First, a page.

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When a disaster occurs, people want to help. Often, this is exactly what is needed in a crisis. However, some- times the presence of untrained people, however well-meaning, really does not help, and it can even make things worse. This is especially true in the case of an oil spill.

A barge runs aground on a beach, a ship slams into a bridge and suddenly oil pours into the water and on the shore. Depending on many factors like the type of oil and the weather, many things can happen next.

If waterfowl come in contact with the heavier oils, their feathers become coated in oil, and they cannot keep warm or stay afloat. They cannot swim, so they hide on the shore. These vulnerable birds panic when ap- proached by people, and their attempts to flee can result in physical injury.

Bottom-dwelling creatures -- flounder, lobsters, clams, sea stars -- can die from ingesting oil. They wash up onto the shore or roll out to sea with the tide. Beach sands and tidal flats can absorb

U.S. Fish and Wildlife Service

Oil Spills and the Public

the oil, and the tiny creatures living in them die from ingestion or lack of air. Every human footstep further compacts the ground, forcing air out of the sediment and driving the oil deeper, harming more of the tiny creatures’ habitat.

In any case, an oil spill emergency is no place for onlookers. Everyone wants to help, but not everyone can. Un- trained people can actually harm the natural resources they want to help and may even harm themselves while trying, through exposure to the oil and its toxic fumes.

Crowds of people at a spill site divert the attention of law enforcement personnel, adding to the drain on emergency resources and confusion at the site. Wildlife or anything oiled may present a serious human health risk and should only be handled by trained experts.

Organized spill response teams, con- sisting of representatives from federal and state agencies, local groups, and various industries respond to oil spills.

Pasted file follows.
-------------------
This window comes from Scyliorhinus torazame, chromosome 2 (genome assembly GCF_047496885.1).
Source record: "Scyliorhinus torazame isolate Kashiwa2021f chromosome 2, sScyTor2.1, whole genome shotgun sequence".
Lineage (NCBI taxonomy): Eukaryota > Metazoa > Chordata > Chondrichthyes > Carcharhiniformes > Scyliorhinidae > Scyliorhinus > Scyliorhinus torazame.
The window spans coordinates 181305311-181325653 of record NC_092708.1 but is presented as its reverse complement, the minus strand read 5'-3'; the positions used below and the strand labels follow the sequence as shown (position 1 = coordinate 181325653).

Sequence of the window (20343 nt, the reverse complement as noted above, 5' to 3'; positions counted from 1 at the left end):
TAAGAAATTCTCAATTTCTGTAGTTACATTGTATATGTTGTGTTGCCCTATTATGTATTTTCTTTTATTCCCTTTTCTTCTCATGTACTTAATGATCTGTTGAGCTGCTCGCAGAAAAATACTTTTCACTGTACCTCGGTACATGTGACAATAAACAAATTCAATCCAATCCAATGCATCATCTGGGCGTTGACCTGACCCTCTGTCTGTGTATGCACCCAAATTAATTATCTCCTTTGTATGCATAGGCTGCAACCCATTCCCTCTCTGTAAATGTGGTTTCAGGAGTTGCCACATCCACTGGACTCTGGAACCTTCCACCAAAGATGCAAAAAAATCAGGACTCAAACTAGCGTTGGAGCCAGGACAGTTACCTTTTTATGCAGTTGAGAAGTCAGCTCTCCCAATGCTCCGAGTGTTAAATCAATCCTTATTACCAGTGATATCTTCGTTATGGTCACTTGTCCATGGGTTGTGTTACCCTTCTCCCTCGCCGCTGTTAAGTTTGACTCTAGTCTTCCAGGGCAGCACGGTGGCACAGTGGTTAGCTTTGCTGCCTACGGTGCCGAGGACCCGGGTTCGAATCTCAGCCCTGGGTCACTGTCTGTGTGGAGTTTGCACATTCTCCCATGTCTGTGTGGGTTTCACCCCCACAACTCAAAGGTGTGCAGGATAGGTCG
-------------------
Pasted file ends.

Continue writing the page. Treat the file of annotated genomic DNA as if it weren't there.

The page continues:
On the federal level, the U.S. Coast Guard takes the lead for coastal spills, while the U.S. Environmental Protec- tion Agency has the lead for inland spills. The appropriate state natural resource agencies are active at all spills.

The U.S. Fish and Wildlife Service, working in cooperation with federal and state natural resource authorities, responds to the danger and injury

presented by spilled oil to plants and animals and their habitats.

Trained responders try to keep oil away from animals and marshes with floating barriers called booms. They try to haze or encourage unoiled animals, usually waterfowl, to move to safe areas away from the spill.

A rescue and treatment center is set up for animals injured by spilled oil. Oiled animals need trained people to collect, clean and rehabilitate them in a facility with space, ventilation, controlled temperature, and hot and cold water. Professional bird rescue organizations often have volunteers who have been trained in advance for oil spills.

So what can you do?

  • Please, stay away from the spill


  • Do not approach or touch an oiled

bird or animal. Listen for announce- ments of a Wildlife Hotline and call that number with the animal’s location.

  • Watch for media announcements to

learn if volunteers or donations of materials or money are needed for animal rehabilitation.

For more information, contact:

U.S. Fish and Wildlife Service Regional Spill Response Coordinator 300 Westgate Center Drive Hadley, MA 01035-9589

Phone: (413) 253-8646 http://www.fws.gov

New England Field Office 1998

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